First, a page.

Federal Emergency Management Agency officials began nearly a decade ago developing a new system to get disaster assistance to victims as quickly and efficiently as possible.
The new logistics supply management system was meant to fix problems that became obvious during FEMA's terrible response to Hurricane Katrina in 2005.
It's now nine years later and the new system still isn't finished and a government watchdog doubts that it will work.
"After spending about $247 million over nine years, FEMA cannot be certain that its supply chain management system will be effective during a catastrophic disaster," the Department of Homeland Security inspector general said in a recent report.
"FEMA estimated that the life cycle cost of the system would be about $556 million — $231 million more than the original life cycle cost estimate," the report said.
FEMA is part of DHS and is the federal government's primary relief agency for dealing with catastrophic tornadoes, hurricanes and other natural disasters.
The agency became the focus of a national scandal when it was overwhelmed by Katrina's destruction in Louisiana, Mississippi and Alabama, but especially in and around the city of New Orleans.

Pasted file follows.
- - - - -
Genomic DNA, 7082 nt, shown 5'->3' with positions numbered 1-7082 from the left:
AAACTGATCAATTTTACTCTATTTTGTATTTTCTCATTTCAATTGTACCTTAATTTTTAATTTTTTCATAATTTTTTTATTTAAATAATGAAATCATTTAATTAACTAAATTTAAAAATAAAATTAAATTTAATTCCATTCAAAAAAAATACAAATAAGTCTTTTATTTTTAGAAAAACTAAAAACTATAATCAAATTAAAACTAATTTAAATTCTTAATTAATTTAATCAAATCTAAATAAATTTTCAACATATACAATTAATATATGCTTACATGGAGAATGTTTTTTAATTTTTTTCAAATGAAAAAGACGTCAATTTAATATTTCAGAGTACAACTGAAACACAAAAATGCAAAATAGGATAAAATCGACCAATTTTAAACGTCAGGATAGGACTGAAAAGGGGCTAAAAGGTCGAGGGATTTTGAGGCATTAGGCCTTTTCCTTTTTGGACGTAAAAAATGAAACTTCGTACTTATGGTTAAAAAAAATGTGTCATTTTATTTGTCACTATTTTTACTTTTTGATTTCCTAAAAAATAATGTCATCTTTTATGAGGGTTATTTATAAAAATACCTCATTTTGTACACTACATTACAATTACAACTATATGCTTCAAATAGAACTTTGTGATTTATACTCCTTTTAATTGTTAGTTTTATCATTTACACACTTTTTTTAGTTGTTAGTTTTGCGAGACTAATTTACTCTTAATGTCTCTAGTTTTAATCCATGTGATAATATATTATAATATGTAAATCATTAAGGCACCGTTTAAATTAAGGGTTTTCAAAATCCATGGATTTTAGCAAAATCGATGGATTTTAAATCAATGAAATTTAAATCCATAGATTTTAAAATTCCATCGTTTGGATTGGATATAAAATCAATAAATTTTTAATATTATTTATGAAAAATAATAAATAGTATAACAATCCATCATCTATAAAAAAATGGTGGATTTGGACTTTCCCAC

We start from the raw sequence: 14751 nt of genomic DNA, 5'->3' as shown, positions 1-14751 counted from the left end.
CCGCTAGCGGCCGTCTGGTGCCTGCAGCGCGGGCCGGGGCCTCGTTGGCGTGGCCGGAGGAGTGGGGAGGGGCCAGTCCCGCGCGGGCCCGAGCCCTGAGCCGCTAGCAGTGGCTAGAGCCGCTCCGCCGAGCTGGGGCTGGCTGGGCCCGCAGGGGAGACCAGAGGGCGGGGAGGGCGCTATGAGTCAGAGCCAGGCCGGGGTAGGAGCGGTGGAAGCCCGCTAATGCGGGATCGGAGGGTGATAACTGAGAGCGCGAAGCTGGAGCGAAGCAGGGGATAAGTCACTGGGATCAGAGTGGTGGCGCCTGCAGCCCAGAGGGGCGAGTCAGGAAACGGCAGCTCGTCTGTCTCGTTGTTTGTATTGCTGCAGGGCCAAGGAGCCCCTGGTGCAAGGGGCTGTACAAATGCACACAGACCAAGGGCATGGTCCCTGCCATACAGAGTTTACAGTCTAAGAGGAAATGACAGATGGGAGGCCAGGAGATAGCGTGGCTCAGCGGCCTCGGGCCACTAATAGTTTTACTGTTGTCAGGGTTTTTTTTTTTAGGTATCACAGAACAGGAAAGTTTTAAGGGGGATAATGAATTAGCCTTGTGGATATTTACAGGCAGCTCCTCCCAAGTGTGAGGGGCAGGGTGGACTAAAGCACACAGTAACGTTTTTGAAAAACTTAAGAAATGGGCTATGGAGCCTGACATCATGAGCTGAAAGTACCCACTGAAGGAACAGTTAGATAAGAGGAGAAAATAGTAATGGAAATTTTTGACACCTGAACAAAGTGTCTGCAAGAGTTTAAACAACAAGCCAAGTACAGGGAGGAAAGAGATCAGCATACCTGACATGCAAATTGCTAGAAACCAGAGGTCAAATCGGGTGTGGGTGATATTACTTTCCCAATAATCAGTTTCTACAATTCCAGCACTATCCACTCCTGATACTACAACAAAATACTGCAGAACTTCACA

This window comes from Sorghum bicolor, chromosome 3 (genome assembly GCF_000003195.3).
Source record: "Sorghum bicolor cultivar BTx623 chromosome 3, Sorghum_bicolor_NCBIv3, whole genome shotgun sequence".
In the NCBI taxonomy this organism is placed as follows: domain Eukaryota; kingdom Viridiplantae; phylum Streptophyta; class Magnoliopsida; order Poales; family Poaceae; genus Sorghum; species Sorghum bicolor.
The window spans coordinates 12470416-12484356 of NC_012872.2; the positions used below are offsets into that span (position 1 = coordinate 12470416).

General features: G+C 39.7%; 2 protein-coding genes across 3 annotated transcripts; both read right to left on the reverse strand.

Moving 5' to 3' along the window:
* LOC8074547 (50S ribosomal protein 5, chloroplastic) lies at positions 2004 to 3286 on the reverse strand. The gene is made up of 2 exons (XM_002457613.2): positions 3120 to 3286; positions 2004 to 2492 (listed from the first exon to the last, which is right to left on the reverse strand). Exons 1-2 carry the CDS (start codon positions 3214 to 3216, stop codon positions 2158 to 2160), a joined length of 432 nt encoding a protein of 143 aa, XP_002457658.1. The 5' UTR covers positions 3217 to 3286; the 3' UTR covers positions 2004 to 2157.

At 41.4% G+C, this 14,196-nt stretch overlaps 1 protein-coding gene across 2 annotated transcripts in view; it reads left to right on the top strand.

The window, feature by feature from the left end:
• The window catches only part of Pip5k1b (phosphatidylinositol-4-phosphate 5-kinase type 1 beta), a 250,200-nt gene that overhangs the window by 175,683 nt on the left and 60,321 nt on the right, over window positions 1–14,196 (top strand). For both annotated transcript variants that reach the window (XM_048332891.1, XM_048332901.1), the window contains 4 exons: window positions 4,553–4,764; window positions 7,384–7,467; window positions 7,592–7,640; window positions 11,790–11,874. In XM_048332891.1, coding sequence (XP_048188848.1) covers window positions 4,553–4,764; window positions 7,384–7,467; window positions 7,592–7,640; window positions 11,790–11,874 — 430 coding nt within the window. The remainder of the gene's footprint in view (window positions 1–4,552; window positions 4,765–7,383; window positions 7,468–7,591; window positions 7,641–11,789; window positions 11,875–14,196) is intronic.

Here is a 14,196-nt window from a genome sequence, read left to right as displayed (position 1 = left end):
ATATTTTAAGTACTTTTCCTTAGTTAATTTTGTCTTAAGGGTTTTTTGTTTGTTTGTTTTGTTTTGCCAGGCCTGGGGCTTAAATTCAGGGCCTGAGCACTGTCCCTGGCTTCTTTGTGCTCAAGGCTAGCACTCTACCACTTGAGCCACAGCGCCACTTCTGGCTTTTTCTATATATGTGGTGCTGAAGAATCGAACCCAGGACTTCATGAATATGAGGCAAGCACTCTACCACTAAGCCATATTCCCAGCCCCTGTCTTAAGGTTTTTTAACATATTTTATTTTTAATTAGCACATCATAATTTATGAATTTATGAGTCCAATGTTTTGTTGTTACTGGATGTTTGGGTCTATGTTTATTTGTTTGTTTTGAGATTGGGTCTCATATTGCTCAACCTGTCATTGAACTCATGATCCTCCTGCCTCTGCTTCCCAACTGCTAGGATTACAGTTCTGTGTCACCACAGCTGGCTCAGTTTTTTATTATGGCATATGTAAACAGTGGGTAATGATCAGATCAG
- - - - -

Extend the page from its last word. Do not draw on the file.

The costly new system is meant "to automate and track distribution better and deliver emergency supplies more dependably," the IG said.
"FEMA also intended for the system to help track supplies provided by partners in other federal agencies; nongovernmental organizations; state, local, and tribal governments; and the private sector," the IG aid.
FEMA officials told the IG the new system was up and running in January 2013 but that's not what auditors found.
The system "was about 19 months behind schedule" and it couldn't do what FEMA designed it to do, according to the IG.
"Specifically, it cannot interface with the logistics management systems of FEMA’s partners, nor does FEMA have real-time visibility over all supplies shipped by its partners," the IG said.
As a result, the new system still isn't fully operational and it's the government's fault.
"We attribute these deficiencies to inadequate program management and oversight by the Department of Homeland Security and FEMA," the IG report said.
"As a result, FEMA may not be able to efficiently and effectively aid survivors of catastrophic disaster."
Go here to read the full report.Mark Tapscott is executive editor of the Washington Examiner.